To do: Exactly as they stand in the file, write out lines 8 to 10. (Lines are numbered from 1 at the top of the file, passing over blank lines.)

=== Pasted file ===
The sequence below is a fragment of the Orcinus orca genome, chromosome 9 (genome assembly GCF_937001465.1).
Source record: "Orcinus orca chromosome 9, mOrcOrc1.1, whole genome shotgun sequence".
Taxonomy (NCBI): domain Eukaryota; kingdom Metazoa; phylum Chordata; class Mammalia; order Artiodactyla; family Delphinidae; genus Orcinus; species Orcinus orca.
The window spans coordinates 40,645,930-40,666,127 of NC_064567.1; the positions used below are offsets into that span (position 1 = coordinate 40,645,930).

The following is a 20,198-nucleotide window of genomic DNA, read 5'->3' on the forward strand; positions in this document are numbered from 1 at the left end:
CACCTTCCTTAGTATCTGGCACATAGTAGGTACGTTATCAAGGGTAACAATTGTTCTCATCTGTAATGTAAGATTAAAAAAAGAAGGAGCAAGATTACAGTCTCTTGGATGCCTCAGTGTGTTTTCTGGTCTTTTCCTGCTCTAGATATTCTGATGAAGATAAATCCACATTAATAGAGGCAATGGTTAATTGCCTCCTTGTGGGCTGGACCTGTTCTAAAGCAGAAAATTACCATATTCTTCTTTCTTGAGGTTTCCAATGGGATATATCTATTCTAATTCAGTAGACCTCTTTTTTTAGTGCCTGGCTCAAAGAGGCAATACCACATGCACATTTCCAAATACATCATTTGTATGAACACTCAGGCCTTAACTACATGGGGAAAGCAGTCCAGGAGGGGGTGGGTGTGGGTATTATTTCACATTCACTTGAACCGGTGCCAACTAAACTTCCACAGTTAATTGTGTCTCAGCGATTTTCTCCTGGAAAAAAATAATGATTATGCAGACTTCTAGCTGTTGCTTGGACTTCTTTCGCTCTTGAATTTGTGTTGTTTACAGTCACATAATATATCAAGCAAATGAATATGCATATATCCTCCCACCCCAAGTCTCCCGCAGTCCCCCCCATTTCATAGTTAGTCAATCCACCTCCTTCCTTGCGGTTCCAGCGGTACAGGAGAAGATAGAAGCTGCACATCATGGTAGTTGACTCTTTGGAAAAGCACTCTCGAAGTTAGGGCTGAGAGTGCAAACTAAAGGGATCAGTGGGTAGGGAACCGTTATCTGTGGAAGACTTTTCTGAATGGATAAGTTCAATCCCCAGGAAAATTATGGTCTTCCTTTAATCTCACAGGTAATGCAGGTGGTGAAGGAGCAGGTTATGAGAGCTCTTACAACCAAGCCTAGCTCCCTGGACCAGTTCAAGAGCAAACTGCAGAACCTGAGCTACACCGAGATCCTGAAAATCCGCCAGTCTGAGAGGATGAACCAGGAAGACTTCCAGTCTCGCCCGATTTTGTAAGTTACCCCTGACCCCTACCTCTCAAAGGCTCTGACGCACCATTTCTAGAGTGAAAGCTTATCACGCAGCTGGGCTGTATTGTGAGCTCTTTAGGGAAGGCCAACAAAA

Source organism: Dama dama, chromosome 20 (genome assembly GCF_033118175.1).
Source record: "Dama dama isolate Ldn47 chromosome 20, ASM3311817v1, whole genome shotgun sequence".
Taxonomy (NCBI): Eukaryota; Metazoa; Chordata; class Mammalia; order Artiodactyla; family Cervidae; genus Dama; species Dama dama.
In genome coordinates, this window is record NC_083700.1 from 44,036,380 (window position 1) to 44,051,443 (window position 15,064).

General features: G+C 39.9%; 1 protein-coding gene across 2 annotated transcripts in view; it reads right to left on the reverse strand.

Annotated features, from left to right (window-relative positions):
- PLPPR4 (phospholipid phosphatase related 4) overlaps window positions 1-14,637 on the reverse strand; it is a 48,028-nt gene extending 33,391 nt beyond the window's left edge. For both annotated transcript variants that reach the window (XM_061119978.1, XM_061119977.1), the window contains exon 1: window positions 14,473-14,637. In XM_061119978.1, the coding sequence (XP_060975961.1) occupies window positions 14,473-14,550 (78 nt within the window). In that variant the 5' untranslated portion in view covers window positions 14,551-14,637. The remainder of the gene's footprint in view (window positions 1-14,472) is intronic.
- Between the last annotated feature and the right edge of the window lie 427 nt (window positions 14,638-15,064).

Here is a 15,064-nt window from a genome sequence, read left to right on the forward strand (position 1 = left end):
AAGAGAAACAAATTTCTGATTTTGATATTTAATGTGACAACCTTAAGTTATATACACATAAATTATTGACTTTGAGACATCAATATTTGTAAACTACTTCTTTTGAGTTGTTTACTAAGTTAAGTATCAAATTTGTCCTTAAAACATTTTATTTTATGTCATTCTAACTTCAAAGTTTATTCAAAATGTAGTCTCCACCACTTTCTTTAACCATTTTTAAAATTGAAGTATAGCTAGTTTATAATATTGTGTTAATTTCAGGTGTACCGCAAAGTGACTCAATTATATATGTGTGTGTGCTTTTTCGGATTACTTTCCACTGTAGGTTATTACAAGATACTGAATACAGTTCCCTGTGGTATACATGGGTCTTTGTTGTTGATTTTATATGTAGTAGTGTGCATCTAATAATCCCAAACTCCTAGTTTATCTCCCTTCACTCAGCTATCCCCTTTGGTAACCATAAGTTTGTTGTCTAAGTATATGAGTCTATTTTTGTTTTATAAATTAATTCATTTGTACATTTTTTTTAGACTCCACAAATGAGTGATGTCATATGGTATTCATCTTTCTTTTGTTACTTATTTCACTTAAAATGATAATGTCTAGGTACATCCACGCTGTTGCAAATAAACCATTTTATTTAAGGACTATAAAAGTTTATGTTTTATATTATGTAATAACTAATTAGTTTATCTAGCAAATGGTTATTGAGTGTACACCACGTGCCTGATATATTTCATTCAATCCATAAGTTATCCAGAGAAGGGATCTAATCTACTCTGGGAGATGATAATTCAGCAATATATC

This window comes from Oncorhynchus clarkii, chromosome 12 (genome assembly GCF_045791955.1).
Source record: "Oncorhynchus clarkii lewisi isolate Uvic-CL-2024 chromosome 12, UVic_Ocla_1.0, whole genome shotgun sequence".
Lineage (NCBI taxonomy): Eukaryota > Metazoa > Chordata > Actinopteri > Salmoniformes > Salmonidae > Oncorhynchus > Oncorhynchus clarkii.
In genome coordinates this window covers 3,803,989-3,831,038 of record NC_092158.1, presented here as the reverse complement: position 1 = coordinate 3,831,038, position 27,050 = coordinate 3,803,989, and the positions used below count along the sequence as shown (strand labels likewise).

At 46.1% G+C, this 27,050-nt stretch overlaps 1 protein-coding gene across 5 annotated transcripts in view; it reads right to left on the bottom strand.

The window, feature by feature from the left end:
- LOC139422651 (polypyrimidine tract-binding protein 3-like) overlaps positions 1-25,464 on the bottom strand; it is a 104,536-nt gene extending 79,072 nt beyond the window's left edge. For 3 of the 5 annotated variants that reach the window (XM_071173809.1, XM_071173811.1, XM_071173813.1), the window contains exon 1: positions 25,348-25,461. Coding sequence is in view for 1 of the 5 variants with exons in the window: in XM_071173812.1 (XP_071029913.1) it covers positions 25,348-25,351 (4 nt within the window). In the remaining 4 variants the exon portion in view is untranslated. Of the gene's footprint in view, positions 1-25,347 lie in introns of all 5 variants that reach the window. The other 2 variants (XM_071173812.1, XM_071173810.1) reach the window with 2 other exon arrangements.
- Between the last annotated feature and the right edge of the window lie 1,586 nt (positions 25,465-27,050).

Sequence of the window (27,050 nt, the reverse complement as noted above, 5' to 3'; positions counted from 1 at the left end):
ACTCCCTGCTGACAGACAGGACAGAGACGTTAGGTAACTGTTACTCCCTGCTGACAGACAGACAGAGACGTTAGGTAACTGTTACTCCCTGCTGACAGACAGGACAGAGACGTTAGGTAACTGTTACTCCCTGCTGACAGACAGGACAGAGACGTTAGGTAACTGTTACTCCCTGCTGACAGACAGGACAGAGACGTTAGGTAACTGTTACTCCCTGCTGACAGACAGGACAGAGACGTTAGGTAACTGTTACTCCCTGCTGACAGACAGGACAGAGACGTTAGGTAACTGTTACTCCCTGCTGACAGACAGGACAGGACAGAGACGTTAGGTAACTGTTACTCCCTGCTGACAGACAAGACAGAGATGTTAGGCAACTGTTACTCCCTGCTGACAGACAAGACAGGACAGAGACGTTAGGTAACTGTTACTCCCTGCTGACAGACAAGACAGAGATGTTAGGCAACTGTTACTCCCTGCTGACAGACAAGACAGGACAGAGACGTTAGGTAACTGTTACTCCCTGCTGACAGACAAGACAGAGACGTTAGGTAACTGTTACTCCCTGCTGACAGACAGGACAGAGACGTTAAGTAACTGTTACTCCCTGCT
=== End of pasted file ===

Source record: "Dama dama isolate Ldn47 chromosome 20, ASM3311817v1, whole genome shotgun sequence".
Taxonomy (NCBI): Eukaryota; Metazoa; Chordata; class Mammalia; order Artiodactyla; family Cervidae; genus Dama; species Dama dama.
In genome coordinates, this window is record NC_083700.1 from 44,036,380 (window position 1) to 44,051,443 (window position 15,064).